Sustainability Is Key: 6 Green Trends in Home Construction
Many home construction experts are taking the task of sustainable building seriously by putting sustainability at the forefront of all they do. By making this move, they help homeowners adjust their carbon footprint and minimize their impact on the environment. The following examples are some ways these professionals are making a difference in home construction.
1. Smaller Footprints
As the tiny home trend took off, modern home builders got an inside look at how to effectively maximize space. Although not all homes need to be less than 500 square feet to be sustainably built, the smaller the footprint, the better. Many builders are creating exquisite homes using just 1,500 square feet of space.
To maximize the space inside that footprint, builders may:
- Install pullout bed frames in the walls
- Put in room dividers to allow flexible use of the space
- Integrate storage in staircases, under the floor, and other creative places
- Use pegboards and ceiling racks for kitchen storage
2. Bamboo Materials
This ultra-strong grass grows incredibly fast and grows back quickly after getting cut down. Beyond that, bamboo doesn't need any pesticides or fertilizers to grow healthy and strong.
Once it's harvested, bamboo serves as a beautiful building material, as it easily transforms into flooring, fencing, and so much more. It's also easy to bend, split, and cut without impacting its structural rigidity or appearance.
3. Spray Foam Insulation
It only takes a little spray foam insulation to fill a big space. The foam sprays out of the canister as a liquid and quickly puffs up to fill the cavity in full.
Not all spray foam products are the same, which is why green home builders select products that do not use harmful greenhouse gases. Instead, they select products that use low impact hydrofluoroolefins, or HFOs, to spray the foam out of the can.
The foam offers sustainability by reducing heat transfer. Due to that quality, homeowners do not have to use their heating or cooling systems as often to keep their homes at a comfortable temperature.
4. Gray Water Reuse
Although homeowners have been retrofitting their residences with gray water recycling systems for years, many green home builders are just now getting in on the trend. These systems clean and disinfect the gray water from the shower, bath, and washing machine to let it get another use before going down the drain.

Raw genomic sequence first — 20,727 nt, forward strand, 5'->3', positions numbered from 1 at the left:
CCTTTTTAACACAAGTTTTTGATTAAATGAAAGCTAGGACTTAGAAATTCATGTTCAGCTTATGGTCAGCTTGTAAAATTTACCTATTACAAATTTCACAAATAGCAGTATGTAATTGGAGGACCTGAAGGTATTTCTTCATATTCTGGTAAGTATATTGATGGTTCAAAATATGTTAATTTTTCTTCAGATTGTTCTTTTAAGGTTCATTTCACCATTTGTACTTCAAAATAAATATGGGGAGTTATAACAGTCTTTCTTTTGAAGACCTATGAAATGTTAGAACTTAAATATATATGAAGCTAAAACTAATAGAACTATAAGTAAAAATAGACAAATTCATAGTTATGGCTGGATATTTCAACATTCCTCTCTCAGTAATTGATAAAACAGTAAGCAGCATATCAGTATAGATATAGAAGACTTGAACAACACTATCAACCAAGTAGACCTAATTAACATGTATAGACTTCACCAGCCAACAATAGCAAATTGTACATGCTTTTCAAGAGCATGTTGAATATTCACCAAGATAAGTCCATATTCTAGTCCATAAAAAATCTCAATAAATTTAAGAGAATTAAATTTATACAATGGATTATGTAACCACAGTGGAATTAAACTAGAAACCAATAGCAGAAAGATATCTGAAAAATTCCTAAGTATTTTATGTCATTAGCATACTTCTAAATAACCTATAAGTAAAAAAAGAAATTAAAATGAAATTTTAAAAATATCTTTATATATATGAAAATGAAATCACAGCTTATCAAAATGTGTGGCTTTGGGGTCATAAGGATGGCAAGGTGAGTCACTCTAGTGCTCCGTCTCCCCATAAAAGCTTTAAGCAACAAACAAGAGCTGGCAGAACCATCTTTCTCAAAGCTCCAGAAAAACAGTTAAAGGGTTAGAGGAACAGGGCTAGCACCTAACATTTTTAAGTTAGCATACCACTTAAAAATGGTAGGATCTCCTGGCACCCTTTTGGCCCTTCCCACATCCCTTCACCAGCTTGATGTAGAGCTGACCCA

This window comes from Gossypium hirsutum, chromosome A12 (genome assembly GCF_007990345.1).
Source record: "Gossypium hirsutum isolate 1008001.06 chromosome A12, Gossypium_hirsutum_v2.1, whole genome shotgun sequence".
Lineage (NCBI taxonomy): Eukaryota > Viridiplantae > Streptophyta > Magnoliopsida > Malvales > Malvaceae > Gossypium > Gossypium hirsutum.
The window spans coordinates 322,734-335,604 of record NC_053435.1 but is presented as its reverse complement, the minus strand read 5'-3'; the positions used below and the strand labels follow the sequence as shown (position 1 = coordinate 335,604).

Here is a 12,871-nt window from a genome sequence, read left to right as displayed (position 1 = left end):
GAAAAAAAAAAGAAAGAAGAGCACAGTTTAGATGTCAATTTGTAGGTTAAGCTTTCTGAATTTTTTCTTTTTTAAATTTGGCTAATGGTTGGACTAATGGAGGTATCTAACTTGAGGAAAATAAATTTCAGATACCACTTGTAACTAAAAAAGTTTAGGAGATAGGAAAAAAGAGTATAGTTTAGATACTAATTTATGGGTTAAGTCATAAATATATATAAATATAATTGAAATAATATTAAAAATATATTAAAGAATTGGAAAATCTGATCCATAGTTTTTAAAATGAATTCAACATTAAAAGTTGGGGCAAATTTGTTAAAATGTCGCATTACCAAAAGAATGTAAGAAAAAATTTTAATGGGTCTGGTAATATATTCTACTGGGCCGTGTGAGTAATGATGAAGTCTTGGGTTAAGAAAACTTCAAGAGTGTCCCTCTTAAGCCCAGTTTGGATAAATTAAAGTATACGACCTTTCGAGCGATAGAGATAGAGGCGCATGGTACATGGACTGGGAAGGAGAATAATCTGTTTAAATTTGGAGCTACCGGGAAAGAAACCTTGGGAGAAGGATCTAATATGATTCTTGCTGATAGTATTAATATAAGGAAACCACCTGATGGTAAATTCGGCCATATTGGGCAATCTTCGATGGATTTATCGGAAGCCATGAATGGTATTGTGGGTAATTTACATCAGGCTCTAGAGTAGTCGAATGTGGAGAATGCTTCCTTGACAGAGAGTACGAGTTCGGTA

The kitchen sink, dishwasher, and toilets continue to send the water straight down the drain to keep contaminants out of the gray water system. The rest of the water gets reused to run the laundry, flush the toilet, or irrigate the lawn, saving up to 300 gallons each day.
5. Green Roofs
Green roofs got their start in the multi-family residential and commercial building world. Apartments and office buildings opted to use their flat roofs as a garden space to treat their tenants to fresh air. From there, it took off, as builders saw the potential for these roofs to work perfectly on single-family homes as well.
No matter where they are installed, green roofs help insulate the structure and aid in the management of rainwater. Not only that, but these roofs tend to last longer than traditional materials. They also provide a place for homeowners to grow their own food and improve the air quality around the building.
6. Solar Power
With solar power at the heart of their builds, construction professionals can eliminate each home's reliance on the local power grid. Homeowners will need to install the solar panels at the ideal location on the property and hook them to a set of batteries that store energy for use at night or on cloudy days. By doing so, the home can fully rely on renewable energy to power its HVAC system, appliances, and lighting both day and night.
By using these sustainable trends, construction professionals can make a difference with each new home they build. Owners of older homes can even take note and use some techniques during their remodels to help reduce their carbon footprint as well. Together, everyone can employ small changes that make their homes a lot more energy efficient.